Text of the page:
Washington Life Magazine
Washington Life Magazine

A Natural Alliance

Partisanship aside, Nora Maccoby and Rachel Pearson of Nature's Partners have teamed-up to change the way you view energy


A Technicolor Sunday morning cartoon starts with an updated School House Rock anthem and a teenager plugging an iPod into their bedroom wall. We zoom through the electric outlet in a high-voltage voyage through the wiring in the wall, over a drop-wire outside and to a nearby electric pole. From there we emanate over the nation's power lines and, hopefully, into the collective conscious of U.S. consumers.

The cartoon is part of an education series that Nature Partner's Nora Maccoby and Rachel Pearson are producing along with the group's fellow co-founders, Michael Wilson of Florida Power and Light, and David Brown of Exelon Corporation. The goal is to educate Americans on a modern grass-roots level about nuclear, wind, wave, coal, gas, oil, biomass, and photo voltaic solar energy.

The drive to improve energy literacy among Americans comes fortuitously at a time when the White House is pushing the President's Advanced Energy Initiative. The plan aims to replace more than 75% of our oil imports from the Middle East by 2025 and provides for a 22% increase in clean-energy research at the Department of Energy.

With nearly $10 billion having already been spent by the U.S. since 2001 for cleaner, cheaper and more reliable alternative energy sources, Nature's Partners has sprung up at the right time. If it were up to Maccoby and Pearson, in the energyindependent future, choosing whether your home's energy comes from nuclear or wind or oil would be as simple as getting cable (without having to wait for the installer all day, one would hope.)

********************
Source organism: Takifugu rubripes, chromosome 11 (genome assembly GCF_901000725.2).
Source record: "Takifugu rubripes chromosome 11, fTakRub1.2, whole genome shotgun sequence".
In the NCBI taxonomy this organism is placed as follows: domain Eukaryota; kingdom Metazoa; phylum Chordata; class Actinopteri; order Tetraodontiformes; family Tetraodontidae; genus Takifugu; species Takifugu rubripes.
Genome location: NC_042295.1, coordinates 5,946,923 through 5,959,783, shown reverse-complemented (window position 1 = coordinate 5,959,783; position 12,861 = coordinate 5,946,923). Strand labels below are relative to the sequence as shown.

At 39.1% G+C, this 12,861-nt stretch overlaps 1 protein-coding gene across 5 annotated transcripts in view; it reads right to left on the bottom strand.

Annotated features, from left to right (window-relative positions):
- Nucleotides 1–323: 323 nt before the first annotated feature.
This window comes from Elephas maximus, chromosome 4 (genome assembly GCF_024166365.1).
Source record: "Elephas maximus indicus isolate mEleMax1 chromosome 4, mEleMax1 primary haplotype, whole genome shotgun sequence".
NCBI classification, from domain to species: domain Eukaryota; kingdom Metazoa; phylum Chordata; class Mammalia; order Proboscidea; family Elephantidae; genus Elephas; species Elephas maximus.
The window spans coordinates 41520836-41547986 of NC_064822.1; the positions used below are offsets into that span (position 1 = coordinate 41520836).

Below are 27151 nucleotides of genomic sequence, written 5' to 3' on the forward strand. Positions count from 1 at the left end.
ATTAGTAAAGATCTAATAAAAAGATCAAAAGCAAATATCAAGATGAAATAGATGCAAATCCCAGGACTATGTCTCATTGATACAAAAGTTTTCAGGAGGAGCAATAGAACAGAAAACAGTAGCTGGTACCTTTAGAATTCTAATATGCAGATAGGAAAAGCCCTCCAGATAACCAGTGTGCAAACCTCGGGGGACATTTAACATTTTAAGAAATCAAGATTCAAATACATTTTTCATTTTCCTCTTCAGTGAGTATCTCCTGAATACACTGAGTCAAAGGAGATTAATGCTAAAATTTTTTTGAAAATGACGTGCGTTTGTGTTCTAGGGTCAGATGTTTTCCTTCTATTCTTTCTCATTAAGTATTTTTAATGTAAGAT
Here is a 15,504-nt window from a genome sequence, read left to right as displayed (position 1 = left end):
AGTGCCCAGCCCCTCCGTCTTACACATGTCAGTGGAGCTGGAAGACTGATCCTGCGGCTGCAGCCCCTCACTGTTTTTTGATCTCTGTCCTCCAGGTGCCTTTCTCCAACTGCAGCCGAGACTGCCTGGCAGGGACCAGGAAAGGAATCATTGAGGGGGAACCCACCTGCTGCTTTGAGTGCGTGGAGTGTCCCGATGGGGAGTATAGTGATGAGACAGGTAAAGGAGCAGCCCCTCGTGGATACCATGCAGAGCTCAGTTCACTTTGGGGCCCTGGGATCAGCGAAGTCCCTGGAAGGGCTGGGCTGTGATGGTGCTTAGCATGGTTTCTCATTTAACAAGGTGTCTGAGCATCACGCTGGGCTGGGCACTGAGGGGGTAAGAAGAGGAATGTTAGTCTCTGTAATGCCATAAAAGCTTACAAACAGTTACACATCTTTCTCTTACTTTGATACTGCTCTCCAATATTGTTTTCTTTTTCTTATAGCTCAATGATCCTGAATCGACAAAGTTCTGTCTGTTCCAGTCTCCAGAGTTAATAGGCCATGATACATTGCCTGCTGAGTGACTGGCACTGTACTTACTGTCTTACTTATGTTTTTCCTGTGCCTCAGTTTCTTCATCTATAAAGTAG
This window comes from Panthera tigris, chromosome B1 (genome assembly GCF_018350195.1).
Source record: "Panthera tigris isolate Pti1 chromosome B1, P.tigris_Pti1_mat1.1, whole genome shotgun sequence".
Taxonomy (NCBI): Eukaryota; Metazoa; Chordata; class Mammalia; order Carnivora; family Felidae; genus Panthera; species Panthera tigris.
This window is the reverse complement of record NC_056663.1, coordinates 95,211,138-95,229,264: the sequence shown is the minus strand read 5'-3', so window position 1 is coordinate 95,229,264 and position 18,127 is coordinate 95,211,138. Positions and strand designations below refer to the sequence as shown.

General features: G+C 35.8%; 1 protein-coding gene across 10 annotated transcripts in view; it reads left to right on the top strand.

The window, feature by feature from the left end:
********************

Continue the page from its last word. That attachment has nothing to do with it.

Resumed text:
"We're striving to create a level playing field so that everybody between the ages of seven and 70 can have a basic understanding of what happens when you plug something into a socket. Where does it go? What is the grid system? What is electricity? How is power generated?" says the left-leaning Nora Maccoby. At the end of the year, Maccoby found herself at Izette Maccoby Folger's birthday party at the Sulgrave club, genially conversing with Defense Secretary Donald Rumsfeld. Afterwards, the account was written-up in the New York Post: "After a half-hour of Maccoby lecturing Rummy that energy independence through renewable clean sources should be the heart of a national security strategy, a grinning Rumsfeld bleated to those nearby, ‘I can't believe this-this girl's kicking my ass, and she's right.' Then to Maccoby, ‘Call the Secretary of Energy. You can use my name. By the way, how old are you?' Maccoby: ‘Why?' Rumsfeld: ‘I have a son, actually.'" Soon after, Defense Secretary Donald Rumsfeld sent a snowflake around the Pentagon calling for the creation of a "centralized point in the Department" to work on energy conservation. It seems Maccoby's and the Defense Secretary's impromptu debate came at the right time.

"Let's deal with energy literacy, let's deal with teaching people efficiency, let's deal with commonsense issues: the infrastructure of our democracy," says Maccoby. "We're at a turning point environmentally and economically in terms of losing out to other countries such as China [which she just toured with a delegation of energy experts] that are going forward with new economic infrastructures based on new technologies and renewable energies that we helped to innovate," she says.

China, for its part, has pledged US$181 billion over the next five years for renewable energy. "It's cheaper to find a new course than to stick with a bad one," Maccoby says. For Nature's Partners Republican attaché Pearson, the fact that two activists on opposite sides of the political spectrum united over energy literacy, speaks volumes for the issue's ability to bridge the partisan divide. Pearson recalls: "Nora and I met during the summer before the last presidential election; it was heated then, everybody was angry and declaring sides - particularly in this town. I'm a Republican, Nora's a Democrat - and we knew that instantly. But there was a point for us when we knew we weren't interested in getting into the partisan debate. So, I invited her to the 2004 Republican National Convention in New York."